Report urges more support for parents providing home-based hospice care for children
The Tánaiste and Minister for Health and Children, Mary Harney T.D, today (Tuesday, Sept 27th) launched the report “A Palliative Care Needs Assessment for Children” at the Irish Hospice Foundation offices. The Needs Assessment was a collaborative project undertaken jointly between the Department of Health and Children and the Irish Hospice Foundation. The report identifies the need to develop specialist paediatric palliative care posts to spearhead the establishment of services and education.
The report, which is based on the findings of a study conducted by a research team from University College Dublin, found that there was inequity in the provision of palliative care services to children with life-limiting conditions, with the services received dependent on diagnosis and where the child lived.
It has also called for more comprehensive data on children with life-limiting conditions. There is no system in place to collect accurate figures on the prevalence of children living with life-limiting conditions. This information would be vital for service planning at a local and national level.
The report also stated that while home was the preferred location of care, the services to support care at home were deemed inadequate by many families. A major source of stress for families was the difficulty encountered in accessing essential aids, appliances and equipment for their child. It was recognised that parents caring at home needed substantial support from professional health and social care networks.
The report called for more paediatric-trained staff to help parents provide home-based care and identified the need for a “key worker” for each child who would maintain ongoing contact with the child and family and liaise between family and service providers.
The Tánaiste welcomed the publication of the needs assessment and stated that “it represents the first step in the development of a nationwide cohesive and equitable palliative care service specifically for children and adolescents”. She added that the needs assessment “underlines the vital role the family plays in caring for terminally ill children” and that such families deserve full support. She added that the report was a good example of how statutory and voluntary partnerships can work together.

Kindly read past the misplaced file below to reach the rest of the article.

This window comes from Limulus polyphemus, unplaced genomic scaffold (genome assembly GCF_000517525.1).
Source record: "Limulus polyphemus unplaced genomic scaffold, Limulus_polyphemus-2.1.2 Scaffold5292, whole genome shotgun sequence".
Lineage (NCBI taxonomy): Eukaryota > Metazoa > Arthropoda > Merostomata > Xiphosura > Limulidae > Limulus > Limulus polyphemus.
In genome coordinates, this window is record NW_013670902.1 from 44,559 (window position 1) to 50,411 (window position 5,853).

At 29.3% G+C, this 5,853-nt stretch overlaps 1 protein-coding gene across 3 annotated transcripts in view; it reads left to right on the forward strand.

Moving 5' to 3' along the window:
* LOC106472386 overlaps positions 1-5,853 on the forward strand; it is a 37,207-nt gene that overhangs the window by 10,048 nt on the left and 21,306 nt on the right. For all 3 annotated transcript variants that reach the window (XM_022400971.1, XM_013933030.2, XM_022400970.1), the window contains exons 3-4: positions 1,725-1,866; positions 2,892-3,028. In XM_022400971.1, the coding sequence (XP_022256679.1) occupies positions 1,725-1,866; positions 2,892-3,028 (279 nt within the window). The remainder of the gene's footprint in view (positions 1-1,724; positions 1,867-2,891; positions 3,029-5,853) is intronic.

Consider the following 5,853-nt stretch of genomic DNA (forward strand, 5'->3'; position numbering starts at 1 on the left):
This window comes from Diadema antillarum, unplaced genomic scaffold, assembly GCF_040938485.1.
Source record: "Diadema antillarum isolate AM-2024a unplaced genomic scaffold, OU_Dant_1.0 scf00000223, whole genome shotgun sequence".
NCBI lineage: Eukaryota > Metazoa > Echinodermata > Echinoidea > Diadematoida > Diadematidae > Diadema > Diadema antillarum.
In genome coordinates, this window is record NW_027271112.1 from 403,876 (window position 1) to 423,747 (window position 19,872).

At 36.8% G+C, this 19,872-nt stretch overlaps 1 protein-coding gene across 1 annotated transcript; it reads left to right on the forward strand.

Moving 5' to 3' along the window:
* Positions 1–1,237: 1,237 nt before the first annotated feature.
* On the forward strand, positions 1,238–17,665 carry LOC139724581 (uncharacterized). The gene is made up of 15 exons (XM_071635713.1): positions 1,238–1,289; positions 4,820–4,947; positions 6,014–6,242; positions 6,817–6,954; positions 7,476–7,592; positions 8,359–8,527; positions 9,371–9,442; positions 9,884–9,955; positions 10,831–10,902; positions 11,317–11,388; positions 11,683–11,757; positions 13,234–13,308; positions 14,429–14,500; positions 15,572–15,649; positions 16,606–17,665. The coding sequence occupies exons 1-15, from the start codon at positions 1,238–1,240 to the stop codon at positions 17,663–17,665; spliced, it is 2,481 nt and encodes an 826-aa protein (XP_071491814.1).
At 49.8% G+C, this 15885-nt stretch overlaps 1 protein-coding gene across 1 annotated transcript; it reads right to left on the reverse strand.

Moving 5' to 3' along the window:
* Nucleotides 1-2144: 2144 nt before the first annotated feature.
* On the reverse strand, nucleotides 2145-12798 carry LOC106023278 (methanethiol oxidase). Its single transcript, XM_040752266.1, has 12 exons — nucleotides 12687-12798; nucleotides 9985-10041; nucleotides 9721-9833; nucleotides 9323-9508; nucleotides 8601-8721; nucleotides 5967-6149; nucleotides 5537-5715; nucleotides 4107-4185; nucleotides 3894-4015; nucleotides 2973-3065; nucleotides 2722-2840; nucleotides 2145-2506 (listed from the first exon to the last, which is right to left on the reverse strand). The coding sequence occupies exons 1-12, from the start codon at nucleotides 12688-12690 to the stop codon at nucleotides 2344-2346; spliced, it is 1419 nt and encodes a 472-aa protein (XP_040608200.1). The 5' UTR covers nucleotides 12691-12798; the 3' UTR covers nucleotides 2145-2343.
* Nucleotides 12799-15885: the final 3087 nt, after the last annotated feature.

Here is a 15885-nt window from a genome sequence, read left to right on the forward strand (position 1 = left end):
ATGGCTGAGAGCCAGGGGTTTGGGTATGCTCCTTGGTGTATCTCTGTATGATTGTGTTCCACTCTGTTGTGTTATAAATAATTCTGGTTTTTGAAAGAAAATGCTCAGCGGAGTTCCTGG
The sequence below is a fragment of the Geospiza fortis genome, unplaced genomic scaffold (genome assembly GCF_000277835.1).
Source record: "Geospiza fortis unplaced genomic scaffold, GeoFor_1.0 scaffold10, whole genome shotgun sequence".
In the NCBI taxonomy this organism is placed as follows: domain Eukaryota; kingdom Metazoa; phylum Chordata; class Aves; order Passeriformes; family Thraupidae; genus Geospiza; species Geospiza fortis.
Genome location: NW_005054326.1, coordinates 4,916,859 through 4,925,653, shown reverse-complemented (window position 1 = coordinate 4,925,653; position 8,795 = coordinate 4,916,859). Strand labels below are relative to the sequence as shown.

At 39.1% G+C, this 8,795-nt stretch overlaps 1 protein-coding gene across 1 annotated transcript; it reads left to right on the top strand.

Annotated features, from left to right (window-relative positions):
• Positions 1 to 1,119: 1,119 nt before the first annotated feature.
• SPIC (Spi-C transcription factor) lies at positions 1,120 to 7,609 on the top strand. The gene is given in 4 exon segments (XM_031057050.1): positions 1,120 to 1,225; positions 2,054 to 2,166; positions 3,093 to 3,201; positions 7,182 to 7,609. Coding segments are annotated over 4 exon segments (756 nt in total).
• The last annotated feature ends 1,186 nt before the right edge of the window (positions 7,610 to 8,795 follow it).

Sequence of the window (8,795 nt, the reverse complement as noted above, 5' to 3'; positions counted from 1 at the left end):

Mr Eugene Murray, CEO of the Irish Hospice Foundation, stated: “The home is the preferred place of care and for the death of a child. Being cared for at home diminishes feelings of fear, isolation and helplessness for children while it enables the parents to feel that they have done all they possibly could for their child. But the burden of care takes a heavy toll and parents are struggling to provide care with limited access to services and equipment and hidden financial costs. The Irish Hospice Foundation supports the report’s recommendation that home care support initiatives and community based care should be developed as a matter of priority.”
The Irish Hospice Foundation has financed the establishment of the Children’s Oncology Nursing Liaison Service at Our Lady’s Hospital for Sick Children in Crumlin and funded the first specialist palliative care nurse for children with the creation of a new post in Crumlin.
The report was jointly funded by the Department of Health and Children and the Irish Hospice Foundation.
The research included postal questionnaires, focus groups, individual and family interviews and four consultation seminars. It involved:
Regional consultation seminars in Athlone, Dublin, Cork and Sligo;
Interviews with 34 families;
Survey of 35 paediatricians and paediatric units;
Survey of nine palliative care teams;
Survey of 34 voluntary organisations;
Semi structured interviews with seven health board policy planners and five hospice CEOs;
Survey completed by 241 GPs.